The job isn't done until the paperwork is finished. In selling your store, the paperwork can be simple or complex. In fact, if there is no real estate involved, a handshake can seal the transaction. However, most retailers selling a property worth $50,000 to $250,000 or more will want a non-disclosure agreement, offering a memorandum, sales agreement with a non-competition clause, and maybe a promissory note. Corporate sales will require more paperwork and should involve an attorney.
The first document that potential buyers should sign for you is a non-disclosure agreement. It says that they will not disclose or use the proprietary information that you supply them in a way that will harm your business. Otherwise, a potential buyer could learn the valuable information you've developed about the local market and your store operations, then open a store nearby and take your business.
Generic non-disclosure agreements are available at office supply stores and in books that focus on selling your business. Unless you're knowledgeable in business law, you should have an attorney draw up the non-disclosure agreement or at least review the form you will use.
Your store's offering memorandum outlines what your business is, what it does, how it does it, and the results: profits. It is a summary of how your store works. It's a valuable document that has cost you thousands of dollars in efforts to develop. It represents the results of your business plan. Don't let anyone see it without their first signing a non-disclosure agreement.
A typical offering memorandum for a retail store will include:
Sales and marketing procedures
Financial information (specifics available)
Reasons for selling
Price and terms
Additional documents, including profit-and-loss statement and balance sheet, can be provided when the prospective buyer is ready to move to the next level. Most buyers will want an independent audit or verification of the facts before proceeding.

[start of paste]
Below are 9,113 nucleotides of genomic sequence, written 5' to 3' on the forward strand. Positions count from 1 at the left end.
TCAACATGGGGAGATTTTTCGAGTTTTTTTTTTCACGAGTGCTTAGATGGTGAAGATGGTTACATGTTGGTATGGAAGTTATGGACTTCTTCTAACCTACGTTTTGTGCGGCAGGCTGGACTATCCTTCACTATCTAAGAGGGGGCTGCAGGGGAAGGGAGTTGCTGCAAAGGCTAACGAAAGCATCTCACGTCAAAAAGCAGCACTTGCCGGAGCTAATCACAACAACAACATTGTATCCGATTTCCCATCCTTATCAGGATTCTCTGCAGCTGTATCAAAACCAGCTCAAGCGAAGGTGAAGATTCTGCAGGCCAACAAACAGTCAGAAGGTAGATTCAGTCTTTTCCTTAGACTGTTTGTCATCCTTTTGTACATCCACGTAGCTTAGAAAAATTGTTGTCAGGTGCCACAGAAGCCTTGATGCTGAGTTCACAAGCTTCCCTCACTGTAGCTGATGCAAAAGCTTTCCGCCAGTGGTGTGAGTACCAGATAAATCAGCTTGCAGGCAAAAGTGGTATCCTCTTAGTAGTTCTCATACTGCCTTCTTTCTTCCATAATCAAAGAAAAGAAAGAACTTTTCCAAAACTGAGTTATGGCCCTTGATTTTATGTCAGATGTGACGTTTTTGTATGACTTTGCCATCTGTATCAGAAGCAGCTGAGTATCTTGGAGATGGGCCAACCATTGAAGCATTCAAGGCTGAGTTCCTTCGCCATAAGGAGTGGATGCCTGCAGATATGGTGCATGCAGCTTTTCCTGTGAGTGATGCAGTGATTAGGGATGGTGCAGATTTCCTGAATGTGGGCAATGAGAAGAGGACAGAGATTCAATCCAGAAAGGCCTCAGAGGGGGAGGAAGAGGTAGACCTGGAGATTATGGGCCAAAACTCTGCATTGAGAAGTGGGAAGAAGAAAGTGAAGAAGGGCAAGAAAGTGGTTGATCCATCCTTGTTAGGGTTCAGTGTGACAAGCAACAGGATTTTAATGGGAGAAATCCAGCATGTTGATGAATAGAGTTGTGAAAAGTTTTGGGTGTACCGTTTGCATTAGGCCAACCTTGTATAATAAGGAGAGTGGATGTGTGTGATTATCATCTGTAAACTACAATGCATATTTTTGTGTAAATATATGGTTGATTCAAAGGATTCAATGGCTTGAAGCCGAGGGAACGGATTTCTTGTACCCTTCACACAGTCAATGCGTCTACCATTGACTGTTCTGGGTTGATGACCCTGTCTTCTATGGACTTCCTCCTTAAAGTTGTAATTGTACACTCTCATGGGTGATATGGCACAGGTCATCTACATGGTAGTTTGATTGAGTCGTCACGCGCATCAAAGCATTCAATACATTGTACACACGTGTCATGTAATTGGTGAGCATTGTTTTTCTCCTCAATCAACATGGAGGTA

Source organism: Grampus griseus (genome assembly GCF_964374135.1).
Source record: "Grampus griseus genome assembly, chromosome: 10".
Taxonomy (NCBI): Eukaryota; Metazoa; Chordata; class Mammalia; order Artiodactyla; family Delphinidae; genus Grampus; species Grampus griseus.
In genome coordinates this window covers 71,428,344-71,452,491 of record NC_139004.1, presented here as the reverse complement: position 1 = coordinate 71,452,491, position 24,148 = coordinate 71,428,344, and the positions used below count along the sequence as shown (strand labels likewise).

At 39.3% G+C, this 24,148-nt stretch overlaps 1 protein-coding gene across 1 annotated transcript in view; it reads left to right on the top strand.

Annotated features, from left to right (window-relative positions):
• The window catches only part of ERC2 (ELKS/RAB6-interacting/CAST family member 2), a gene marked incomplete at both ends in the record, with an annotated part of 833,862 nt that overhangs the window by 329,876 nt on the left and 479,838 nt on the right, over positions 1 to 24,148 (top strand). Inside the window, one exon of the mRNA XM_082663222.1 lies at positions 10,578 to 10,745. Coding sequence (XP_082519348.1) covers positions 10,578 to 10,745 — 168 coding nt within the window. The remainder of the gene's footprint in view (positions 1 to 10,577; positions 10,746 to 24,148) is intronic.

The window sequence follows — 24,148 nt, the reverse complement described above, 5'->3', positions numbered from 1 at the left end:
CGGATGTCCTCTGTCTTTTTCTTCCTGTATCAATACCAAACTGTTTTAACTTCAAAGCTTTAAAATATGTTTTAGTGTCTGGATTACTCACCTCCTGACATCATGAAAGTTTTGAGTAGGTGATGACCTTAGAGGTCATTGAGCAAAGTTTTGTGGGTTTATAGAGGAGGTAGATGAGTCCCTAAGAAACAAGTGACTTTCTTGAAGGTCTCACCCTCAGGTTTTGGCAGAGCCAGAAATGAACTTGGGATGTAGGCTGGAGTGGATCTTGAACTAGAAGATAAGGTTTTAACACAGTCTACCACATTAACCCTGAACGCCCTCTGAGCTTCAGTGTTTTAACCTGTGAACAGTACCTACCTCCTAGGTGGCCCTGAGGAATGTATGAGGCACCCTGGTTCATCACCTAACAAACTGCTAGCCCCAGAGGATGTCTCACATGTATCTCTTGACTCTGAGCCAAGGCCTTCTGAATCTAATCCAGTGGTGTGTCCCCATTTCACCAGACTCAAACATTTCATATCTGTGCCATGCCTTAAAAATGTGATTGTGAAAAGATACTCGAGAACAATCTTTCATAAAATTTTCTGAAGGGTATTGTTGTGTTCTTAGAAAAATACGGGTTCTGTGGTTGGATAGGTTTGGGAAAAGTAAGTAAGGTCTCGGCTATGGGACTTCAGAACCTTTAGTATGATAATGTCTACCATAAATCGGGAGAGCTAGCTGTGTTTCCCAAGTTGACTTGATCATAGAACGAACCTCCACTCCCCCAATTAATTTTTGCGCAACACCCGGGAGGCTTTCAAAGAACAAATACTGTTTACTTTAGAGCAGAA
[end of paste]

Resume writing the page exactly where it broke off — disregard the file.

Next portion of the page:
The sales agreement outlines how the sale is structured. This can be important not only to the buyer and seller, but also to the tax collector. Yes, you probably will have to pay income tax on the sale of your business. Whether the tax is based on ordinary income or capital gains, (lower) tax rates depends on how the sale is structured and reported. You'll need a tax adviser to help you set up the sale to benefit the seller while meeting the requirements of the buyer.
The typical asset sale agreement will include:
Names of seller(s) and buyer(s)
List of assets being sold by seller
List of liabilities being accepted by buyer
Sale price, typically broken down by type of assets
Price of inventory and how it is determined
How accounts payable will be paid
Terms of sale: deposit, payment at closing, promissory note (if any)
How seller's debts and obligations will be handled
Covenant not to compete
How disputes will be handled
The covenant not to compete typically says that the seller will not start or work for a similar store within a specific geographic area for a specified time. This covenant is not easily enforceable in many jurisdictions if the seller must find employment after the sale.
In many sales, the buyer has all cash or has obtained financing. In others, the seller agrees to finance a portion of the sale under a promissory note and security agreement. The security agreement says that the business assets—and any buyer assets that are agreed upon—serve as security for the note. If not paid as agreed, the security can be sold to collect the balance.
The promissory note outlines the terms of payments. Commonly, equal monthly payments are made over a three- to five-year period at a specified interest rate, often from 8 to 12 percent, until paid off. A large payment at the end of the note, called a balloon payment, may be required.
If selling your business on a promissory note, it is especially important to have legally binding documents. Use an attorney to draw up all the documents or, at the least, to review form documents.